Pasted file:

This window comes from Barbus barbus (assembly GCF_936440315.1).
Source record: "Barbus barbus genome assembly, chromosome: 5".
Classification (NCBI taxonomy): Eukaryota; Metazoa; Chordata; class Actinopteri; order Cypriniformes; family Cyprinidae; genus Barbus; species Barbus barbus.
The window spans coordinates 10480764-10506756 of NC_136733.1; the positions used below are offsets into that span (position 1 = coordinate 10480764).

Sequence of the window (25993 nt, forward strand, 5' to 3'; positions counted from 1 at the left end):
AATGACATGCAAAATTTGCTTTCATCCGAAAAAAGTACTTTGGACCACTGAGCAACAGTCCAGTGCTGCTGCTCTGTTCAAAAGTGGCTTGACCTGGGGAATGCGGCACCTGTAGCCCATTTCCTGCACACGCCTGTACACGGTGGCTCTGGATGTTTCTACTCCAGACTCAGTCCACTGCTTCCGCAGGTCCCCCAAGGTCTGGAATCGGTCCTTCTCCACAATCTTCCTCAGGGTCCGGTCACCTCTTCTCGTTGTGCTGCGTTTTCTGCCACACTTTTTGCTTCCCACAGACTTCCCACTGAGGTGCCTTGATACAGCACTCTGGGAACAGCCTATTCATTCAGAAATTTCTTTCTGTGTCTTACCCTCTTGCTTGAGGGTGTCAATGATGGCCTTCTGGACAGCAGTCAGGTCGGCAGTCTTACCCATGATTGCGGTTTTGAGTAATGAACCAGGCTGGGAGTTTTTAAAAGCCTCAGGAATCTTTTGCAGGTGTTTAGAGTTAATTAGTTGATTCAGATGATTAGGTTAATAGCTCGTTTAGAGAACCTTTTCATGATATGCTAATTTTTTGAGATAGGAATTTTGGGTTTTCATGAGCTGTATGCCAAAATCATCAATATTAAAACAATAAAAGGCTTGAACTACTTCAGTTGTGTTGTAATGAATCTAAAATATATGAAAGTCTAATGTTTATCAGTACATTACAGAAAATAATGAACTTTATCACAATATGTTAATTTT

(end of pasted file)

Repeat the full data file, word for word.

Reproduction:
This window comes from Barbus barbus (assembly GCF_936440315.1).
Source record: "Barbus barbus genome assembly, chromosome: 5".
Classification (NCBI taxonomy): Eukaryota; Metazoa; Chordata; class Actinopteri; order Cypriniformes; family Cyprinidae; genus Barbus; species Barbus barbus.
The window spans coordinates 10480764-10506756 of NC_136733.1; the positions used below are offsets into that span (position 1 = coordinate 10480764).

Sequence of the window (25993 nt, forward strand, 5' to 3'; positions counted from 1 at the left end):
AATGACATGCAAAATTTGCTTTCATCCGAAAAAAGTACTTTGGACCACTGAGCAACAGTCCAGTGCTGCTGCTCTGTTCAAAAGTGGCTTGACCTGGGGAATGCGGCACCTGTAGCCCATTTCCTGCACACGCCTGTACACGGTGGCTCTGGATGTTTCTACTCCAGACTCAGTCCACTGCTTCCGCAGGTCCCCCAAGGTCTGGAATCGGTCCTTCTCCACAATCTTCCTCAGGGTCCGGTCACCTCTTCTCGTTGTGCTGCGTTTTCTGCCACACTTTTTGCTTCCCACAGACTTCCCACTGAGGTGCCTTGATACAGCACTCTGGGAACAGCCTATTCATTCAGAAATTTCTTTCTGTGTCTTACCCTCTTGCTTGAGGGTGTCAATGATGGCCTTCTGGACAGCAGTCAGGTCGGCAGTCTTACCCATGATTGCGGTTTTGAGTAATGAACCAGGCTGGGAGTTTTTAAAAGCCTCAGGAATCTTTTGCAGGTGTTTAGAGTTAATTAGTTGATTCAGATGATTAGGTTAATAGCTCGTTTAGAGAACCTTTTCATGATATGCTAATTTTTTGAGATAGGAATTTTGGGTTTTCATGAGCTGTATGCCAAAATCATCAATATTAAAACAATAAAAGGCTTGAACTACTTCAGTTGTGTTGTAATGAATCTAAAATATATGAAAGTCTAATGTTTATCAGTACATTACAGAAAATAATGAACTTTATCACAATATGTTAATTTT